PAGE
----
Marvelous Nature: Photographing Natural Wonders in CVNP & Around the World

| By Debbie DiCarlo, Photographer & Conservancy Member |

Consider for a moment the definition of the word marvelous — causing great wonder; extraordinary. Extremely good or pleasing; splendid.

Now look at a few synonyms — amazing, astonishing, breathtaking, sensational, spectacular, stunning, magnificent, glorious, sublime, delightful, too good to be true.

All of those words sum up how I feel about our natural environment, from the tiniest of floral and faunal citizens to the majesty of towering granite peaks that defy description — in nearby Cuyahoga Valley National Park as well as around the world.

As a photographer, it’s a sense of marvel that propels me to be in the field, camera in hand, hours before the sun rises and hours after it sets. Don’t get me wrong—I love my sleep, but I also love to capture the breathtaking beauty of an ever-changing world as it morphs through the seasons and through the years.

I’ve read that almost 100 countries around the world have land classified as national parks! While my photography endeavors have taken me to only a teeny, tiny fraction of them, my life has been enriched immeasurably.

In Costa Rica I’ve been astounded by the rich biodiversity. There are many endemic species there, my favorite of which are the hummingbirds and frogs. Incredibly colorful and photogenic, these creatures captivated my camera lens.

In Chilean and Argentinian Patagonia, I was in a perpetual state of awe. Incredible towering granite peaks that defied description, adorable guanacos with their large gentle eyes, milky teal glacial runoff, unbelievable waterfalls, and inky black night skies teeming with stars captured my heart and kept my camera working overtime.

The Yukon Territory of Canada is a wild, mountainous area covered by a vast coniferous boreal forest and a network of glacier-fed lakes and rivers and is home to amazing wildlife. The night sky is frequently emblazoned with spectacular Northern Lights, which astounded my senses and filled my camera’s memory cards.

Over the years, my camera and I have been to many other countries/states and photographed a great number of sensational subjects, so it’s reasonable that I frequently get asked this question: “Where is your favorite place to photograph?” And my answer is this: “Right here in Northern Ohio in Cuyahoga Valley National Park.”

Indigo Lake in CVNP 

I’m not denying future travel to astonishing locations but having a natural environment with diverse beauty so close by is pretty darn special! It’s right here that I am able to witness the changes that happen year-round without the expense of travel.

Each season in the Park brings with it a visual cornucopia — the colorful bouquet of spring flowers bursting forth after a long, cold winter is a joy for my macro lens. The lush, fern-covered banks of a hiking trail, fields alive with fireflies, birds flitting to and fro, and pollinators providing a valuable service delight my wide angle and zoom lenses all summer long. In the fall, I race to capture the Park’s waterscapes reflecting autumn in a shimmering, dreamy way and landscapes awash in color. And in the winter…my camera and I eagerly anticipate a fresh snowfall as it covers any environmental blemishes in a sparkling (albeit cold) white blanket.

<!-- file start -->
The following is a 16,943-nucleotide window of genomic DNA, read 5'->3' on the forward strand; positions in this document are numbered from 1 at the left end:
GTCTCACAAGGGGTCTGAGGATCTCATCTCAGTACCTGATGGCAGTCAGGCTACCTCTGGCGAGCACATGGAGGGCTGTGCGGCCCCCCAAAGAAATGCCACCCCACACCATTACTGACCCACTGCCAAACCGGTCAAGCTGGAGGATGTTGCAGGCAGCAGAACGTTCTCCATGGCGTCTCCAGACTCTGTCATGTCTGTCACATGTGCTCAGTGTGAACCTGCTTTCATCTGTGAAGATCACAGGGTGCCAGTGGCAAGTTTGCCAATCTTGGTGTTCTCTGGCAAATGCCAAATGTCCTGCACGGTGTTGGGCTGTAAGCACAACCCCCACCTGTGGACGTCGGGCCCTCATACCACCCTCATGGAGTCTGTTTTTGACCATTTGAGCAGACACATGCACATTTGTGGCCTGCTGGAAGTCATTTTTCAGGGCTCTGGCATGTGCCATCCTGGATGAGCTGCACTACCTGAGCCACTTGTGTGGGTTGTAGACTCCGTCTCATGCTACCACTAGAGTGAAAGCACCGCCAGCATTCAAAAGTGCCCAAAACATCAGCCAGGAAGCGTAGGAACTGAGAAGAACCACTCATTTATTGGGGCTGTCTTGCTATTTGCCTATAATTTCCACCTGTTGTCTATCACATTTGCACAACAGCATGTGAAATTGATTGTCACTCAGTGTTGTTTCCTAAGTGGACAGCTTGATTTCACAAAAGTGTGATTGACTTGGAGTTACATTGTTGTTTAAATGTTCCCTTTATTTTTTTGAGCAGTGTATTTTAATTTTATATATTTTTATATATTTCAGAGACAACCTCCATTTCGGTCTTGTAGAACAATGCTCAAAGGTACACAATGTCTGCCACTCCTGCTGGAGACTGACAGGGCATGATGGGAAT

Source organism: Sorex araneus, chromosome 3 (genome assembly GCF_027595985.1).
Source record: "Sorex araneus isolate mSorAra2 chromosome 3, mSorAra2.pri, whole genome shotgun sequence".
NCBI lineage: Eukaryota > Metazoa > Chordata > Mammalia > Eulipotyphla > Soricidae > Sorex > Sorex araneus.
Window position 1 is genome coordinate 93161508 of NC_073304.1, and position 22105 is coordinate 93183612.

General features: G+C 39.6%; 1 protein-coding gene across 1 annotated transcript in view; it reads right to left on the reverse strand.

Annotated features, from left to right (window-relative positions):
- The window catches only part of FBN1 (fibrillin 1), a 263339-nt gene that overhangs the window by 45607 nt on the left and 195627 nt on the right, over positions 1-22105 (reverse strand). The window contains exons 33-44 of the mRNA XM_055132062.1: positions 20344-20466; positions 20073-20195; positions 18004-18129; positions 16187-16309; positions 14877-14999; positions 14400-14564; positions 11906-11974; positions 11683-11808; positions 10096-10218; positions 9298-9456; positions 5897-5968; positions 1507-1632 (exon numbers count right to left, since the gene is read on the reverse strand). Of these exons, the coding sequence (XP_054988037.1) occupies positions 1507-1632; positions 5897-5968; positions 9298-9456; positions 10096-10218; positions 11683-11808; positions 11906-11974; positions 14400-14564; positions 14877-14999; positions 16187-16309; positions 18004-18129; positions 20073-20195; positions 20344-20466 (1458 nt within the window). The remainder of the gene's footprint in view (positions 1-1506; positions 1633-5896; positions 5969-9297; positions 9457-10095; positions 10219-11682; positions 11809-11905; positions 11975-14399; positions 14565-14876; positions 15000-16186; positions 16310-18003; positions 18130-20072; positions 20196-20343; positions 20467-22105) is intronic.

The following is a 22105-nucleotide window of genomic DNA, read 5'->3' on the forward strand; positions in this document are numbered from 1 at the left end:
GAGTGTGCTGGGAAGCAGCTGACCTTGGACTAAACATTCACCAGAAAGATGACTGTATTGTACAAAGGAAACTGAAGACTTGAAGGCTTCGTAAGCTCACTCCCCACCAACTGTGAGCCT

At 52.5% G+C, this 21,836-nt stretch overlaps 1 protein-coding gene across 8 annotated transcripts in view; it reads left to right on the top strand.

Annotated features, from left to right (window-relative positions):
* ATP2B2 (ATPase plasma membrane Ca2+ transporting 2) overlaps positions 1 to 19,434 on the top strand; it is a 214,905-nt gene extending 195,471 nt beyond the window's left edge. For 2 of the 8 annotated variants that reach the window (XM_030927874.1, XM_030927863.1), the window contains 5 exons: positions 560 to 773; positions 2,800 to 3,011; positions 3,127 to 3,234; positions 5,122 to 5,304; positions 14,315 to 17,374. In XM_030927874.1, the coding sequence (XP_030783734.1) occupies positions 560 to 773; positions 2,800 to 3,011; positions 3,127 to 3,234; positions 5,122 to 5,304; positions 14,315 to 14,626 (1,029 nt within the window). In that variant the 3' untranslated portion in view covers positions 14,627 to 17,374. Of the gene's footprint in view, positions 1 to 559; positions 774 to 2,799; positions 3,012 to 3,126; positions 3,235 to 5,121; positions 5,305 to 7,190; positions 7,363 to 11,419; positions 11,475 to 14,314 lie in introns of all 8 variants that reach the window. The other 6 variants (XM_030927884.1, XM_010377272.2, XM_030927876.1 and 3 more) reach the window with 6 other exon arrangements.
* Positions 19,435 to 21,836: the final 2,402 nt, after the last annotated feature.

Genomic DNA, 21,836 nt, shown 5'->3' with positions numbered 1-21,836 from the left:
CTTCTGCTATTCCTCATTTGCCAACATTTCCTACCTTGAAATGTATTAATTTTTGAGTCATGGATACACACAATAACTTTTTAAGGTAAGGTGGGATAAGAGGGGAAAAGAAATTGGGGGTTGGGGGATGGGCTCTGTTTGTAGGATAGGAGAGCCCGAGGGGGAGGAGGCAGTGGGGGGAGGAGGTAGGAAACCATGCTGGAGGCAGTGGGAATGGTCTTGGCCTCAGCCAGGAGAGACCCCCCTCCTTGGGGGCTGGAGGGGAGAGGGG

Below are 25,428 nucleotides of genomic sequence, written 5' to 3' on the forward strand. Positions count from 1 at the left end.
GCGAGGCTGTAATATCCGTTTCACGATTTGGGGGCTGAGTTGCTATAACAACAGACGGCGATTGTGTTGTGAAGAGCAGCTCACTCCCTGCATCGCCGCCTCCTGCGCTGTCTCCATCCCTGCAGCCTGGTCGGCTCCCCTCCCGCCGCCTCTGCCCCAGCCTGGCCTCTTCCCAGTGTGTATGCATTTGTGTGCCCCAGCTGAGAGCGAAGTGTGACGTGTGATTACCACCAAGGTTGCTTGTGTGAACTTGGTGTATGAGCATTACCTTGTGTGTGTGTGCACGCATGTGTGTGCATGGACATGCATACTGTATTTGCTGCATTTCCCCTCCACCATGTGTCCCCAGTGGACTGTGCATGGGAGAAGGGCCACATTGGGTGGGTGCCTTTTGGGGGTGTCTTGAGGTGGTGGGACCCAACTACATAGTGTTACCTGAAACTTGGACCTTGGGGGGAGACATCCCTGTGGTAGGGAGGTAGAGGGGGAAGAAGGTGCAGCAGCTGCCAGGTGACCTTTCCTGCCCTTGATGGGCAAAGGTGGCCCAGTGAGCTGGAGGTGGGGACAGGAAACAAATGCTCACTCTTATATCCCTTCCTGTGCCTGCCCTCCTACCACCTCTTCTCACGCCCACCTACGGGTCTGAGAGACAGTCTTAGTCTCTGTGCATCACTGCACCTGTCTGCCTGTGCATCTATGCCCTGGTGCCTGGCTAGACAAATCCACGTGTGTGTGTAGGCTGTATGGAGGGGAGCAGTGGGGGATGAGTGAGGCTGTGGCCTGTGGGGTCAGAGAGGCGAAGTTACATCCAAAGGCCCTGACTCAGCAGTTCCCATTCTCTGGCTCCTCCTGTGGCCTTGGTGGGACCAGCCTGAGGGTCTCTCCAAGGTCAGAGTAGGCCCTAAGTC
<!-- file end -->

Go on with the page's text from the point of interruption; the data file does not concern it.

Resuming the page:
Horseshoe Pond in CVNP

And it’s right here (and easily accessible) where I can witness the passage of time and its effect on our natural environment. I recall being nearly speechless when I saw and photographed the first bald eagle I’d ever seen in the wild, hunting the Cuyahoga River. Many years have passed, and the resurgence has been amazing to witness.

So yes, my favorite place to photograph is Cuyahoga Valley National Park because it delivers a plethora of subjects, day in and out, month after month, and year after year. And its close proximity affords much more than photographic fodder; it offers solace, recreation, spirituality, camaraderie, and habitats for a great many living things, small and large.

And all of that is certainly something to marvel at.


Debbie DiCarlo is a photographer from Richfield, Ohio. She is best known for the Howling Lesson, a photo of an adult coyote and two pups. The image has garnered worldwide attention and was featured in online stories including the Huffington Post,,, and more. Debbie’s work has been exhibited in various temporary galleries in Northern Ohio, Los Angeles, and St. Petersburg, Russia, as well as in private collections around the country.

Debbie leads photography tours and workshops where participants experience and photograph marvelous nature, locally and around the world. For more information about photo tours/workshops and to see additional work, visit Debbie also has a photography show, “Marvelous Nature,” currently showing at the Conservancy’s Seiberling Gallery until March 30, 2018—stop by to check out her work in person!